First Day of Spring – Spring Gathering
Twit twit twit
20th of March is the first day of spring in the Northern Hemisphere.
Paintings, Sculptures, photography
Twit twit twit
20th of March is the first day of spring in the Northern Hemisphere.
You belong in the Years of the Dog if you were born in the year: 1934, 1946, 1958, 1970, 1982, 1994, 2006, 2018 and next one will be in 2030.
Lucky numbers are: 3,4 & 9
Lucky flowers: Rose (you can’t never go wrong with this delicately scented blossom), oncidium, cymbidium, orchids.
Lucky colours are green, red and purple.
Our fruit bowl is getting more adventures. Early this new year, we have custard apple, passion fruit, mangoes, kiwi, several types of citrus fruits such as lemon, lime orange, grapefruit and nectarine.
We also have persimmon, which is apparently also called Sharon fruit. Its scientific name is Diospyros Kaki. This fruit is often seedless and sweet. It can be eaten as a whole fruit; there is no need to peel it (but you can of course, if you wanted to.)
Sharon fruit can be eaten fresh, or cooked (in a pie) and even preserved.
Its orange colouring shouts richness in beta carotene and it is actually is a good source.
Adidas is the name given to chicken feet. Obviously as a homage to the great trainers brand.
The raw chicken feet photo was taken by Peter during one of our shopping at the wet market of Pritil in Tondo, Manila, Philippines.
To be truthful, I have not really tasted chicken feet before but Peter had. He said it was taste but rather rubbery. I’ll take his word for it. 🙂
Method of Preparation:
Passion fruit is sweet with a tinge of sourness. It is very seedy. The seeds are soft and edible.
The scientific name for passion fruit is Passiflora edulis. It comes from a vine rather than a tree.
It is native to South America.
Did you know?
To tell whether the fruit is ripe is to look at the skin. When the outer skin has shriveled then it is ripe. The shriveled the skin the riper it is.
I often see in Korean dramas that they eat their barbecued thin pork or beef slices wrapped in the same leaves as above. Of course they also use the standard lettuce leaf.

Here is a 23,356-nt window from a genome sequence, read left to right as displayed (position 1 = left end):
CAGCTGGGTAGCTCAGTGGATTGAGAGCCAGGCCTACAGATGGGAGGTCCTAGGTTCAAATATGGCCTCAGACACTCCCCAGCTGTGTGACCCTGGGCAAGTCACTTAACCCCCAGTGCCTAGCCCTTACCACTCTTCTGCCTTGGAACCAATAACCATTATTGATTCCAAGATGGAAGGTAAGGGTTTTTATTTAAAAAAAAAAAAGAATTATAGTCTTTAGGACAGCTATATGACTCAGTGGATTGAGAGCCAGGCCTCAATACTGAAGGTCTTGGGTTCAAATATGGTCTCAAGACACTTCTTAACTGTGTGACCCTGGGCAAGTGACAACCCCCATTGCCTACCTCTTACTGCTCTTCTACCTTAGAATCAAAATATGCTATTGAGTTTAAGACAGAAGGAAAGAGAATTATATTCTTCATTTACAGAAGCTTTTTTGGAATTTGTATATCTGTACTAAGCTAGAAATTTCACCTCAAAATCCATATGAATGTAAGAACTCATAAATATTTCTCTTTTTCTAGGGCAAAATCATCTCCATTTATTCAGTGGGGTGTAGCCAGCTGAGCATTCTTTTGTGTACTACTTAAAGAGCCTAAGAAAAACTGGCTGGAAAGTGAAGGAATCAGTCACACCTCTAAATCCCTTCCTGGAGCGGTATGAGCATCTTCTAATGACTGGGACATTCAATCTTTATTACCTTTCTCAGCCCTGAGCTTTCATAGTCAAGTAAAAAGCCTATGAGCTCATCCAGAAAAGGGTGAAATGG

Anyway, Peter and I fancied a bit of change for the new year so we decided to create our on table-top barbecue dinner a la Korean. and also a delicious warming hotpot.
But first off, we went shopping for the ingredients. We went to Seoul Plaza in Golders Green, North London. I happened to see these leaves amidst the ready made Korean side dishes. It was about £1.99 for a packet of 20 leaves.
We did our barbecue and duly wrapped pieces of meat with kimchi, radish and sauces into a perilla leaf. It tasted really good. The leaf has an aromatic minty scent with a herby taste. I actually preferred it to the crisp iceberg lettuce. Peter also love the perilla leaves. I think we would use more of it in the future.
Perilla apparently is a member of the mint family. It grows from seed and very easy to cultivate. But where can you get the seeds?!!! If you are from the UK and know where to get them in London, please kindly let us know!!!
I used to be obsessed with this board game when I was a little girl.
For whatever reason my mother used to discourage us playing sungka. She was really adamant that we should not play it. I think I heard her say that it was a game of the dead or something. She made it sound like there was something sinister about it.
But I’ve always had a mind of my own, and the more I was told ‘NO’ the more I had to do it; it was like a red rag to a bull to me, a fascination of the forbidden. 🙂 I was a tad naughty! LOL
Probably that was the reason I loved playing sungka. I used to ask a neighbour, Lagring, who was a year or two younger than me to play sungka. We did not bother with the wooden board; at my instigation we would just dig little holes similar to those in the wooden board on the ground under our mango tree. We would then gather little stones and away we play for what seems like hours. 🙂
My mother always knew what I was up to as I would come home with dirty hands and even dirtier finger nails. And of course those little holes which suddenly appeared all over our backyard! 🙂
In the end, knowing that I would not really listen, she just gave up on her embargo against sungka. Funnily enough as soon as the ban was lifted I moved on to another obsession, Jack’s Stone! 🙂
By the way the photo above was taken at late president Ferdinand Marcos childhood residence in Batac, Ilocos Norte. It seemed President Marcos used to play sungka as well. 🙂
Click here to see a quick tutorial.
I actually want one for Christmas, thank goodness they are easily available here.
Our good friend and close neighbour Mick regularly supplies us with fresh vegetables grown on his allotment located across the road from us.